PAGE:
Jackson and Clary raped Robison. They parked her car at a gravel pit on FM 685 near Hutto. Robison’s hands were bound behind her back. She was shot once in the back of the head with a .25 caliber handgun and left for dead.
Soon after Robison’s disappearance, her roommate and friends began to worry and spoke with the media. Her roommate told the Statesman that Robison was safety conscious, an avid jogger and she made it a point to run at Memorial Stadium, “where it was well lit,” according to one article.
On Nov. 21, four days after Robison’s disappearance, Jackson was arrested near Airport Boulevard driving her car. He denied any involvement in Robison’s disappearance.
Exactly one month after she vanished, a passerby stopped at the gravel pit and discovered Robison’s body on Dec. 17, 1983.
After discovering Robison’s body, police indicted Jackson for capital murder. Clary was arrested months later. Clary testified against his accomplice, saying Jackson was the triggerman. The state executed Jackson in 2000. Clary remains incarcerated in East Texas.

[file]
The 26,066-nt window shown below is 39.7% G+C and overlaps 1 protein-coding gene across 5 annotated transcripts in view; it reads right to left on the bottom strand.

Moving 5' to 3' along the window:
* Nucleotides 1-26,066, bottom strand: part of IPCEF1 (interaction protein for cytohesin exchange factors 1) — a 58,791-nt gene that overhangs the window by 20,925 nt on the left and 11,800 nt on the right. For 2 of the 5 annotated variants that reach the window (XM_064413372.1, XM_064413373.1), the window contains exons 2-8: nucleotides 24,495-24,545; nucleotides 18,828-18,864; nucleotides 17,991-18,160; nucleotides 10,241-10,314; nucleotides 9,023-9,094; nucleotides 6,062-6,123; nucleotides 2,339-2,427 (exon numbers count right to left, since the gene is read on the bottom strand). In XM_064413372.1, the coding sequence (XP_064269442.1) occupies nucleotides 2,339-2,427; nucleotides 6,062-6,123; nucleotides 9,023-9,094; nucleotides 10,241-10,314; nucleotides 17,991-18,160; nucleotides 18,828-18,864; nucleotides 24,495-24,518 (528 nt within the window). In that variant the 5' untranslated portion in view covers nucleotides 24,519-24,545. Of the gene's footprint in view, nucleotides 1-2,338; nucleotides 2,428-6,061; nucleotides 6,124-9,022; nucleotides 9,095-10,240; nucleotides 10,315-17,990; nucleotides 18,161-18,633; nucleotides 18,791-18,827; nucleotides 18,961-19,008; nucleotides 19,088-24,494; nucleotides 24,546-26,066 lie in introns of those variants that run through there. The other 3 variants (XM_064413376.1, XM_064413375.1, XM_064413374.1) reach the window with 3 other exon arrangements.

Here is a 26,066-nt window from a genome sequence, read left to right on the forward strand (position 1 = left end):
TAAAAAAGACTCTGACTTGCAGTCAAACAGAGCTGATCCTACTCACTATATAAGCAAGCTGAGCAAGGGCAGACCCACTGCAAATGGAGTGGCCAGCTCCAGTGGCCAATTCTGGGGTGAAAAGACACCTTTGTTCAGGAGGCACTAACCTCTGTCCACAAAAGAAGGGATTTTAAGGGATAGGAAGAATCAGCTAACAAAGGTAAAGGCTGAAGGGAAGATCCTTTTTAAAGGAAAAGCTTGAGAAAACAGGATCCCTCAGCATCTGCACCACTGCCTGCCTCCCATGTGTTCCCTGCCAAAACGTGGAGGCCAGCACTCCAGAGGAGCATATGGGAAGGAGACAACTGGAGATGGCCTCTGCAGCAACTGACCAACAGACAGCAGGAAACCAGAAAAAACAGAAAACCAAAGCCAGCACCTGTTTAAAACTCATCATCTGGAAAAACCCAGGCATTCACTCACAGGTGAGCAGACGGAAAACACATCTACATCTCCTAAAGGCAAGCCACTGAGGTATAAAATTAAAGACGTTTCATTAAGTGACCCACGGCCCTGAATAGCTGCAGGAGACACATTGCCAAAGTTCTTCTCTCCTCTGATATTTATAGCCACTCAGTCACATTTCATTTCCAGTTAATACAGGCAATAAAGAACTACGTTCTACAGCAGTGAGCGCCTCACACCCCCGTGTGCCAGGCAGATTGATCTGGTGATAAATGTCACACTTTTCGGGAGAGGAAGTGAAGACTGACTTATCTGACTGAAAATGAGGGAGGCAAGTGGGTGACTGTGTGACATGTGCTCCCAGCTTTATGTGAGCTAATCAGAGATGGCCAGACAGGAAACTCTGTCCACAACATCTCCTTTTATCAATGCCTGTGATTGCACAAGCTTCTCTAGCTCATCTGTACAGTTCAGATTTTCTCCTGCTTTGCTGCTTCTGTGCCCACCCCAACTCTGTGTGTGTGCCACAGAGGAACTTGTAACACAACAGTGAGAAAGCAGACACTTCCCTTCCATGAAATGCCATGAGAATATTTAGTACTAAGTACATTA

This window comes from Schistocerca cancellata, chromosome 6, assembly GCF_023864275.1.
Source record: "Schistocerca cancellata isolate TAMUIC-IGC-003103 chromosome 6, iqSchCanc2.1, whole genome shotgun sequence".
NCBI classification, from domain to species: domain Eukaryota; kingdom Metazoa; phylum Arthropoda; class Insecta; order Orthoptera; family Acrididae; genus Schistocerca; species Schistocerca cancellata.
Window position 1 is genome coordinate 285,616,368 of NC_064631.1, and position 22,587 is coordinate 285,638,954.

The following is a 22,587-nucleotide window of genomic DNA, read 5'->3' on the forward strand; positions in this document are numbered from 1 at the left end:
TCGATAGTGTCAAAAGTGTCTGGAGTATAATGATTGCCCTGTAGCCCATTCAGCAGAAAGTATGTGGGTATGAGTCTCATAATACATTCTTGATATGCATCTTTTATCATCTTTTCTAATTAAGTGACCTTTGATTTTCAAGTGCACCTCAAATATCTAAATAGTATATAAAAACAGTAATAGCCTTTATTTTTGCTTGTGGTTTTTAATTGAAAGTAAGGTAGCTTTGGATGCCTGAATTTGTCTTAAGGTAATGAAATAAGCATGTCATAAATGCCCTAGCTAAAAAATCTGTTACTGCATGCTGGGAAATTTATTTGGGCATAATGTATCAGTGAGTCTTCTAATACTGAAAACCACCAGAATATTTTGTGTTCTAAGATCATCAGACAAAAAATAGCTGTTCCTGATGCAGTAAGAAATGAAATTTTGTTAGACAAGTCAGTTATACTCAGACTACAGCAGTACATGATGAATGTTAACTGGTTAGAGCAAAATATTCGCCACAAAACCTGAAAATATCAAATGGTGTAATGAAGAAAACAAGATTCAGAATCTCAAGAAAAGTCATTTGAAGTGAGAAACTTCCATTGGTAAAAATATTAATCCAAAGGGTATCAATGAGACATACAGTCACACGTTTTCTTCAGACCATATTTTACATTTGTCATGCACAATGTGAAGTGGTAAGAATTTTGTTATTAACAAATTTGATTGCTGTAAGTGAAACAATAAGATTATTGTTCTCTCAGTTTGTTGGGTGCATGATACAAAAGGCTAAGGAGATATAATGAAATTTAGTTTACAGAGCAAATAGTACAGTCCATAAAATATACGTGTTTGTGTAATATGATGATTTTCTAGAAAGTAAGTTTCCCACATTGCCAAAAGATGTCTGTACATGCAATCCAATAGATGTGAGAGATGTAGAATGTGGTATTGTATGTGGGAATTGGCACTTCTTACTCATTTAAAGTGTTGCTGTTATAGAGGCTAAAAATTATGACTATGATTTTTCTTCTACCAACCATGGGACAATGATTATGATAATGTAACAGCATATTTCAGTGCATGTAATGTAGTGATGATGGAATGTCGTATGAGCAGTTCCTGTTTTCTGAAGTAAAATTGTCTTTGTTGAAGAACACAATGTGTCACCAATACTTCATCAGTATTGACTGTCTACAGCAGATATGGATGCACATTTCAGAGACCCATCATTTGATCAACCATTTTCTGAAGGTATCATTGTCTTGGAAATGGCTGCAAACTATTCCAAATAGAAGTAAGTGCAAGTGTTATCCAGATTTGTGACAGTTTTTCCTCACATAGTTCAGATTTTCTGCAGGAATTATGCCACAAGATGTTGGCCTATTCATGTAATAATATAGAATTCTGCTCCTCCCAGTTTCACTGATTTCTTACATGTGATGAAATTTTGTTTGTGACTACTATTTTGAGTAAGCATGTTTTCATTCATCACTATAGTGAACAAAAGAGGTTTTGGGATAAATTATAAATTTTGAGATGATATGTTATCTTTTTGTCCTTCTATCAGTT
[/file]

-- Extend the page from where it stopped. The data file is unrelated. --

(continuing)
KXAN examined every available Daily Texan and Statesman morning newspaper clipping from the time of Robison’s disappearance through Jackson’s trial, looking for records of safety changes made at UT.
There are no media reports of changes to the campus resulting directly from Robison’s death. Similarly, University of Texas police said they could not locate any records of safety changes made in the 80s, following Robison’s murder.
Griggs said little was done because of the nature of the crime and police communication at that time.
“We were all essentially siloed; there was very little information sharing,” Griggs said. “Rosalind’s disappearance wasn’t widely discussed on UT campus.”
When Robison’s roommate reported the disappearance, the Austin Police Department took the case. A month went by before the body was discovered and even more time passed before Clary confessed.
“Only then did we realize, oh my God she was abducted from campus,” Griggs said. “That was a good month later, and I don’t think the dots were ever connected.”
Though it appears little was changed as a direct result of Robison’s abduction and killing, UT’s campus safety measures have evolved since the 1980s.
Griggs said local law enforcement agencies aren’t “siloed” anymore, since the creation of the Austin Regional Intelligence Center, or ARIC, an intelligence-sharing network of 17 Central Texas public safety agencies including UTPD.